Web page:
The lineman tells the quarterback to trust him, “I’ll block that linebacker. Take your time and complete the pass.”
The soldier assures his buddy, “I will suppress the enemy. You run across that open area and gain a foothold on the building. I’ll keep their heads down. Trust me.”
The business leader assures his middle managers that the change in organizational culture will result in a more positive work climate and increase performance. “It will spark innovation,” he says. “Trust me.”
We urge our teams to trust us all the time, and we genuinely mean it. “Trust me,” we say hoping to assure them, somewhat pleading with them.
Yet, the reality is that our actions produce faster results than our words. Demonstrating that we should be trusted gains support faster than any motivational speech.
Several years ago, my eight-year-old son asked to join me on a deer hunt. He desperately wanted to sit in a treestand beside me while I hunted. Thrilled to have him along, I took my portable deer stand to a location where I already had a permanent stand affixed to a tree. The tree forked right where my stand was locked onto the tree.
I climbed the tree and fastened the portable stand to the other major fork in the tree. My son would be inches from me. That afternoon we dressed for hunting and headed to the farm. I buckled a safety harness to my son and we quietly walked to the tree.
I told my son to wait at the base of the tree while I climbed up to my stand. I climbed with the end of his safety line in my hand. Once I was in the stand, and tied to the tree, I tightened the slack in his safety line and told him to climb up.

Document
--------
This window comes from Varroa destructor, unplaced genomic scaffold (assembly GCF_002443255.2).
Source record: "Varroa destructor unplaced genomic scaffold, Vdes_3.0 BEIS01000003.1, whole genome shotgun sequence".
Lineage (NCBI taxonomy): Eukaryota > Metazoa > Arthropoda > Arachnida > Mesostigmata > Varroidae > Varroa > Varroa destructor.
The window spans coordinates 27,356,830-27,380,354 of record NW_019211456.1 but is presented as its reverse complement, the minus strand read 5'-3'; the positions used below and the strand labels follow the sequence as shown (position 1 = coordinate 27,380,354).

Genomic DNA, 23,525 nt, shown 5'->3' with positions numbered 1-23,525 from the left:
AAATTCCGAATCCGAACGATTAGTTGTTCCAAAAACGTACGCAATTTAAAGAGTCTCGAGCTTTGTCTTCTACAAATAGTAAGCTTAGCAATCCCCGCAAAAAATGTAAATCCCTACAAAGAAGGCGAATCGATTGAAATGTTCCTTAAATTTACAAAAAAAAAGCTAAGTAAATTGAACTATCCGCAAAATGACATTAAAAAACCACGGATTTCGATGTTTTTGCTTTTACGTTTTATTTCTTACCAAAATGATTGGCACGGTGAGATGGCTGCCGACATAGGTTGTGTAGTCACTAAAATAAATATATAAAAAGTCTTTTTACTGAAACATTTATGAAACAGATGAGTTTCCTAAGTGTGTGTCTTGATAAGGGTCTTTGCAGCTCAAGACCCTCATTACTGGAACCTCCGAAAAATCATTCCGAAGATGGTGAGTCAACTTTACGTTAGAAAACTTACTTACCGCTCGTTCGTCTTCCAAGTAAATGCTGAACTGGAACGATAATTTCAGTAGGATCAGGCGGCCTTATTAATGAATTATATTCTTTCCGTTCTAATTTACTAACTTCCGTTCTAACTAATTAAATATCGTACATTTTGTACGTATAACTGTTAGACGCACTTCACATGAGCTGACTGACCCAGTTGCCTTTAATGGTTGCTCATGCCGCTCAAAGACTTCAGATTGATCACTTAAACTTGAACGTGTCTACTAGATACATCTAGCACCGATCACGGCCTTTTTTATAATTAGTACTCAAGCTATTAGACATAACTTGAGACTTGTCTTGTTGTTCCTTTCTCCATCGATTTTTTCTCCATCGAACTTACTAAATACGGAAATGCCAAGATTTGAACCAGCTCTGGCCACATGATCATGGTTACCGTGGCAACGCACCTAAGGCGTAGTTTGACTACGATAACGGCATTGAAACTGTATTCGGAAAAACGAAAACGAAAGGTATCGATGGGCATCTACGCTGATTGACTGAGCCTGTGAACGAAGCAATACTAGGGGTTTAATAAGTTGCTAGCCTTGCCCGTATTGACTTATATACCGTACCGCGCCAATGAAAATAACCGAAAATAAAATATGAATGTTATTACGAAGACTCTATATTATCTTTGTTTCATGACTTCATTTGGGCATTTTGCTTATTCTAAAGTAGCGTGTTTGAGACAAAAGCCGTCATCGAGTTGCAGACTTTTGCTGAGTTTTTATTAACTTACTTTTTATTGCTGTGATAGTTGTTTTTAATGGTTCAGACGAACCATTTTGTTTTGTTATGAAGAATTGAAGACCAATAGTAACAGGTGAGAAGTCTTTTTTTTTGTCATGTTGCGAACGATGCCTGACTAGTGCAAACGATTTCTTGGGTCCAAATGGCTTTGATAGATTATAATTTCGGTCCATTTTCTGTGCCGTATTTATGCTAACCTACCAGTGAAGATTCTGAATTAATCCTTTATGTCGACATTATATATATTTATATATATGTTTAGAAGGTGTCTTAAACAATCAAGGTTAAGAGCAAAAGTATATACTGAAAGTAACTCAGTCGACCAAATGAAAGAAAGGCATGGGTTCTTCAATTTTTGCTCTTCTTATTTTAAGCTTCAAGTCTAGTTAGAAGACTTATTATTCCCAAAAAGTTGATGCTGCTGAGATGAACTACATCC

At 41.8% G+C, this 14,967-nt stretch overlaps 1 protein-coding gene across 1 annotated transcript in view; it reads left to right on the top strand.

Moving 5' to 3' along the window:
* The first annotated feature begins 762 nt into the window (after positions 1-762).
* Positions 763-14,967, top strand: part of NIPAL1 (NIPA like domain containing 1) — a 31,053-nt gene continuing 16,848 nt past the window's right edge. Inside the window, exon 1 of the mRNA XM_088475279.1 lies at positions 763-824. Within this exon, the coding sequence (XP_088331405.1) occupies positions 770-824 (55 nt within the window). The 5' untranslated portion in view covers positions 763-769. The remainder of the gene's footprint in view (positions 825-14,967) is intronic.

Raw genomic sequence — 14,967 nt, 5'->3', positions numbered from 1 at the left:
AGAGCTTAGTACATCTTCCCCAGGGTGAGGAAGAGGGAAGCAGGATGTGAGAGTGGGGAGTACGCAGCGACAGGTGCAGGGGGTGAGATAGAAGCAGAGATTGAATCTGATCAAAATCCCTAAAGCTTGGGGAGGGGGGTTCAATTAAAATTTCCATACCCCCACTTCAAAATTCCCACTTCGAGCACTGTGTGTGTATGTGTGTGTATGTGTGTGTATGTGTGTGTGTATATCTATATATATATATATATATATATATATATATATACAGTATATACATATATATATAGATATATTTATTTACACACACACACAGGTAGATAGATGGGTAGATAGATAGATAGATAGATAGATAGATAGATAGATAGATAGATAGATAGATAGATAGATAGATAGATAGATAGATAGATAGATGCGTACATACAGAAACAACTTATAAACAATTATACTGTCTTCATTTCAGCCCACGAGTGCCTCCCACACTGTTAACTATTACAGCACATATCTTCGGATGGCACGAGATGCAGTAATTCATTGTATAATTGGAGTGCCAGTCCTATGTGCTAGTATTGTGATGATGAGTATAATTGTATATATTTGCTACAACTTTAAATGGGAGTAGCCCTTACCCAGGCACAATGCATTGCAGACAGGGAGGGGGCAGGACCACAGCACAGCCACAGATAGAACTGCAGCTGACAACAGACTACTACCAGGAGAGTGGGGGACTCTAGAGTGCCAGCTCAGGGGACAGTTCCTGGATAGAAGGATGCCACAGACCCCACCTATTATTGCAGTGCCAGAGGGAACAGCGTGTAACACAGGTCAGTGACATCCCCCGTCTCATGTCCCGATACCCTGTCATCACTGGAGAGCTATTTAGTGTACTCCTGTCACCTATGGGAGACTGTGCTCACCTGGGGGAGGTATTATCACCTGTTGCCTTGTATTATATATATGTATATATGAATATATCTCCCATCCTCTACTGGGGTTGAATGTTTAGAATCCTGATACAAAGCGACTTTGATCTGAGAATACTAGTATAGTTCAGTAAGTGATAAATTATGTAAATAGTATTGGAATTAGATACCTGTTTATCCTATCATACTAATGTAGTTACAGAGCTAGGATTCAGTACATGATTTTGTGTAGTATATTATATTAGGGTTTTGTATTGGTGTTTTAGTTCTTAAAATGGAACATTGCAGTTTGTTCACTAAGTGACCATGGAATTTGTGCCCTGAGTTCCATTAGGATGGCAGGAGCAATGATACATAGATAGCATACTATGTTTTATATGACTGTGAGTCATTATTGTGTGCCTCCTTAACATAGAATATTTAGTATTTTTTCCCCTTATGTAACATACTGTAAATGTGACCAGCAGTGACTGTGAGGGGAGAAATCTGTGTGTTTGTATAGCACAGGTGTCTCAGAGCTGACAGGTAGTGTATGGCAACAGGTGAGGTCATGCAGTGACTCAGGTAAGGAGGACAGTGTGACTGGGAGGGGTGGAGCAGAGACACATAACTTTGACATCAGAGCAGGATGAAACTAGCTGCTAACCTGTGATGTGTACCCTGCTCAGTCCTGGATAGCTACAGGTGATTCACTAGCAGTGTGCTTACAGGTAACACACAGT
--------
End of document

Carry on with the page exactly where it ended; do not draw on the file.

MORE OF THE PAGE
He began climbing immediately, but once he was about six feet off the ground he froze on the side of the tree. I wasn’t sure what was wrong. I tugged gently on the safety line to get his attention. He did not look up at me. His eyes stared straight at the tree. “What’s wrong?” I whispered.
Then I saw his chest begin to heave. “I’m scared,” he said, sobbing.
“I’ve got you,” I assured him, hoping he’d put his trust in me.
He did not move. He was locked up, frozen, on the side of the tree. “Son, climb on up. You won’t fall. I have the safety line.”
He continued to quietly sob. I then pulled the safety line enough to gently lift him off the steps. I lifted his entire body up, and he saw that I could handle his weight in my hands. Suddenly, he looked up at me, and without hesitation climbed up to the stand.
No amount of reassuring worked. My words were hollow, yet when I demonstrated that even if he slipped I would keep him from falling, he gave me his complete trust. It was a powerful lesson.
As leaders, we often urge others to trust us, but we would be wise to demonstrate capability. The old adage, actions speak louder than words, rings true when trust is desired.